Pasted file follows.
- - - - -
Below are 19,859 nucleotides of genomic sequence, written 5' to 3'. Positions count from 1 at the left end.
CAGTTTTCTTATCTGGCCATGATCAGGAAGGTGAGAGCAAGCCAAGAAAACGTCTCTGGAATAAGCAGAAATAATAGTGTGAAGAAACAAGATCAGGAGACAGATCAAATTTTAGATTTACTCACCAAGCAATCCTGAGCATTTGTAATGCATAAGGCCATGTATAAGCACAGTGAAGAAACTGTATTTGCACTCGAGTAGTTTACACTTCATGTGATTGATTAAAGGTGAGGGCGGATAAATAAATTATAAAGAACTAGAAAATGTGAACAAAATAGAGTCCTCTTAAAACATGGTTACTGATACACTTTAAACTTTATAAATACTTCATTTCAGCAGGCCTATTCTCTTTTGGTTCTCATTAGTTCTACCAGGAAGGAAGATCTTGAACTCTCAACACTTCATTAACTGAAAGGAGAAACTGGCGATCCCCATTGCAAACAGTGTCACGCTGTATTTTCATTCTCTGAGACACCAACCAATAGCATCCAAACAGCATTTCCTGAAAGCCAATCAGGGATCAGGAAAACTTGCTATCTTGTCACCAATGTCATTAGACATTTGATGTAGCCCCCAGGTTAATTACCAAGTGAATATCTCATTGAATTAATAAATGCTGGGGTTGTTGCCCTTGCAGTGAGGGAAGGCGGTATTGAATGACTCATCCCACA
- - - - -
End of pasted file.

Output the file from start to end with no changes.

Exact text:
Below are 19,859 nucleotides of genomic sequence, written 5' to 3'. Positions count from 1 at the left end.
CAGTTTTCTTATCTGGCCATGATCAGGAAGGTGAGAGCAAGCCAAGAAAACGTCTCTGGAATAAGCAGAAATAATAGTGTGAAGAAACAAGATCAGGAGACAGATCAAATTTTAGATTTACTCACCAAGCAATCCTGAGCATTTGTAATGCATAAGGCCATGTATAAGCACAGTGAAGAAACTGTATTTGCACTCGAGTAGTTTACACTTCATGTGATTGATTAAAGGTGAGGGCGGATAAATAAATTATAAAGAACTAGAAAATGTGAACAAAATAGAGTCCTCTTAAAACATGGTTACTGATACACTTTAAACTTTATAAATACTTCATTTCAGCAGGCCTATTCTCTTTTGGTTCTCATTAGTTCTACCAGGAAGGAAGATCTTGAACTCTCAACACTTCATTAACTGAAAGGAGAAACTGGCGATCCCCATTGCAAACAGTGTCACGCTGTATTTTCATTCTCTGAGACACCAACCAATAGCATCCAAACAGCATTTCCTGAAAGCCAATCAGGGATCAGGAAAACTTGCTATCTTGTCACCAATGTCATTAGACATTTGATGTAGCCCCCAGGTTAATTACCAAGTGAATATCTCATTGAATTAATAAATGCTGGGGTTGTTGCCCTTGCAGTGAGGGAAGGCGGTATTGAATGACTCATCCCACA